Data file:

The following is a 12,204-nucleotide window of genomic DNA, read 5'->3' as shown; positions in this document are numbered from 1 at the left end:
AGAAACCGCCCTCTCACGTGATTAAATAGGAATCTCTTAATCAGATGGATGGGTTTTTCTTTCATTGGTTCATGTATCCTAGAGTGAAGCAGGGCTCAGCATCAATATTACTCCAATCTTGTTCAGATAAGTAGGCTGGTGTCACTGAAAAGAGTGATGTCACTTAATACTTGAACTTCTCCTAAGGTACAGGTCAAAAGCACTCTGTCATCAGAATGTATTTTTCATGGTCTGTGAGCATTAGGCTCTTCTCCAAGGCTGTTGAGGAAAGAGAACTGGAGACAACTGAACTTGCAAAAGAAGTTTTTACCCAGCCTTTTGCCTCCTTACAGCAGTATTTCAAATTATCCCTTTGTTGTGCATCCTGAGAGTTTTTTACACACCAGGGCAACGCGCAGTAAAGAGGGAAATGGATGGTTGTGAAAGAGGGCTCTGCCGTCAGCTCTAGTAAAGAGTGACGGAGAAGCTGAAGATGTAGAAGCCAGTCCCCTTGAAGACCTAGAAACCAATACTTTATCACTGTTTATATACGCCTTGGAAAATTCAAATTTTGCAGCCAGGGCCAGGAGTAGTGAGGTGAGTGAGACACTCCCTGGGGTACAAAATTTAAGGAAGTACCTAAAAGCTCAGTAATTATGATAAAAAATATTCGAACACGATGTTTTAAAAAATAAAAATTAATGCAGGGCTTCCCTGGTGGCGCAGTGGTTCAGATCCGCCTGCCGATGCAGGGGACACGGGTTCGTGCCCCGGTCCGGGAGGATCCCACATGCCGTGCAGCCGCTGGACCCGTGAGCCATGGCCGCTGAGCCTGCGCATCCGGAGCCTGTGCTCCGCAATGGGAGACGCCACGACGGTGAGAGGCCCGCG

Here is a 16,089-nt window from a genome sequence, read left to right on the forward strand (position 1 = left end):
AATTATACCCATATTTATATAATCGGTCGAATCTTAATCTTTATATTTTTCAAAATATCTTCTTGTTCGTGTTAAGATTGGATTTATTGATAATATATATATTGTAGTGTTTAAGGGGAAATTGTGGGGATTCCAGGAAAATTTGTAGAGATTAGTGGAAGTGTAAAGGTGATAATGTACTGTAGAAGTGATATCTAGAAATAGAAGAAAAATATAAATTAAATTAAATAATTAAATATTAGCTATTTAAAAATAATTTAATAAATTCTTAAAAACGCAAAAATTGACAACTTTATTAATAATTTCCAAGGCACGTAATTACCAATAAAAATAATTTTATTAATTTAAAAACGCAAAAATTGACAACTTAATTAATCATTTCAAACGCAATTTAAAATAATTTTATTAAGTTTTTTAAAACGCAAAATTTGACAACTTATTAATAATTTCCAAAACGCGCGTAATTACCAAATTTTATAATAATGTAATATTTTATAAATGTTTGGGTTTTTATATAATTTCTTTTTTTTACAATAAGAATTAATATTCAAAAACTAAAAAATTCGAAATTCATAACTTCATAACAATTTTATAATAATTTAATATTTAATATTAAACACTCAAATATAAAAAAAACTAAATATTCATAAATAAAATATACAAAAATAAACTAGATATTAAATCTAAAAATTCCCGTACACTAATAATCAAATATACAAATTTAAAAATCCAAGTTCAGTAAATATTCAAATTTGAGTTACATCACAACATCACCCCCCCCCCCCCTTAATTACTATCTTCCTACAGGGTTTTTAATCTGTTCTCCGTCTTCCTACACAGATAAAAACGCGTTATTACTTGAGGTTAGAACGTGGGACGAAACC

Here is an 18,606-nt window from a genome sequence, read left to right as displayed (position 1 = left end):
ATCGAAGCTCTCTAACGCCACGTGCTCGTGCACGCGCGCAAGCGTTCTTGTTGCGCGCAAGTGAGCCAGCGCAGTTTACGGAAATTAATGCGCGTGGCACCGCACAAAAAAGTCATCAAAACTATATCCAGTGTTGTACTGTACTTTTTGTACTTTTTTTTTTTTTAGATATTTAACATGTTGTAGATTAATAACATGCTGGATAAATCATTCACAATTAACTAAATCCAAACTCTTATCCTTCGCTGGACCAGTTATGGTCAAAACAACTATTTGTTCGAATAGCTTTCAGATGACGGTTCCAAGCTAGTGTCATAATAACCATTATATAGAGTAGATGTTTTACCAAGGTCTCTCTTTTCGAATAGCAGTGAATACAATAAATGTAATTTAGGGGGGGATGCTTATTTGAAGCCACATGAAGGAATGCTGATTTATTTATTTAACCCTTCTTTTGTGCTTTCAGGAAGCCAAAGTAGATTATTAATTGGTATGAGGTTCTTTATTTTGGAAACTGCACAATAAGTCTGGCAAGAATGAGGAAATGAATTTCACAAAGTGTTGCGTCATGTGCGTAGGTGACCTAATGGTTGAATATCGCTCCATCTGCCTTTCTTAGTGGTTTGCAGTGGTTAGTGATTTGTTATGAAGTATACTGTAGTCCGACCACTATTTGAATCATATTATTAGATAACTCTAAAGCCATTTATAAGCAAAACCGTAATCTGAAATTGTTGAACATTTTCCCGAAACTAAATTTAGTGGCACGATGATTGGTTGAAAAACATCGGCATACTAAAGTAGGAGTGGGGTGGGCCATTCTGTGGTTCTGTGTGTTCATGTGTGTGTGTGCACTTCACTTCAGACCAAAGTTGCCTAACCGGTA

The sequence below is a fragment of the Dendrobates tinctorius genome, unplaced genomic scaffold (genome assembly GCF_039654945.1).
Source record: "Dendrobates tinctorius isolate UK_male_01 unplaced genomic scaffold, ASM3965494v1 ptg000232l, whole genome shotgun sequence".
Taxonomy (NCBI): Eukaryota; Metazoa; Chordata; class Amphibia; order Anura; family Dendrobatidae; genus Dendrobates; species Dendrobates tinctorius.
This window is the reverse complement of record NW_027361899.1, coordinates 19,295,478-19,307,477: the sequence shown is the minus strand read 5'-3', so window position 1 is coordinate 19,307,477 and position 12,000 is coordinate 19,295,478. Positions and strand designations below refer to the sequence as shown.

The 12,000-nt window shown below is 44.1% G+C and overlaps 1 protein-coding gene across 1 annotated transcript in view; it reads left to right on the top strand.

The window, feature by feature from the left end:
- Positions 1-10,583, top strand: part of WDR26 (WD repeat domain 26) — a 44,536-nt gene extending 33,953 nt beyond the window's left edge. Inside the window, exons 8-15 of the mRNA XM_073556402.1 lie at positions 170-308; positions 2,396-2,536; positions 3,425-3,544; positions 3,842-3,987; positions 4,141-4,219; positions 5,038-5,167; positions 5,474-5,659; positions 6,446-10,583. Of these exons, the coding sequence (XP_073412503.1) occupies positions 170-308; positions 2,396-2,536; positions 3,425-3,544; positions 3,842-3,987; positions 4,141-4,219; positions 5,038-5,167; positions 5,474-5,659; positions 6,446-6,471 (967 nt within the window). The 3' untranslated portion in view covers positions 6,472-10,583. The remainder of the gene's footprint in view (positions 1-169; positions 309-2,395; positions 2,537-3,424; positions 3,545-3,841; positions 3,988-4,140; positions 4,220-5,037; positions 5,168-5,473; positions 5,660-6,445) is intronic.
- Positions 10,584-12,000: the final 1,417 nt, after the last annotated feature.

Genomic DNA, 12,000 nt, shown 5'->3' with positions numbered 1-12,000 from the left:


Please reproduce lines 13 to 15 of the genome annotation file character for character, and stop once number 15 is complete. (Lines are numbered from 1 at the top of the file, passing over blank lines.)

- Positions 1-10,583, top strand: part of WDR26 (WD repeat domain 26) — a 44,536-nt gene extending 33,953 nt beyond the window's left edge. Inside the window, exons 8-15 of the mRNA XM_073556402.1 lie at positions 170-308; positions 2,396-2,536; positions 3,425-3,544; positions 3,842-3,987; positions 4,141-4,219; positions 5,038-5,167; positions 5,474-5,659; positions 6,446-10,583. Of these exons, the coding sequence (XP_073412503.1) occupies positions 170-308; positions 2,396-2,536; positions 3,425-3,544; positions 3,842-3,987; positions 4,141-4,219; positions 5,038-5,167; positions 5,474-5,659; positions 6,446-6,471 (967 nt within the window). The 3' untranslated portion in view covers positions 6,472-10,583. The remainder of the gene's footprint in view (positions 1-169; positions 309-2,395; positions 2,537-3,424; positions 3,545-3,841; positions 3,988-4,140; positions 4,220-5,037; positions 5,168-5,473; positions 5,660-6,445) is intronic.
- Positions 10,584-12,000: the final 1,417 nt, after the last annotated feature.

Genomic DNA, 12,000 nt, shown 5'->3' with positions numbered 1-12,000 from the left: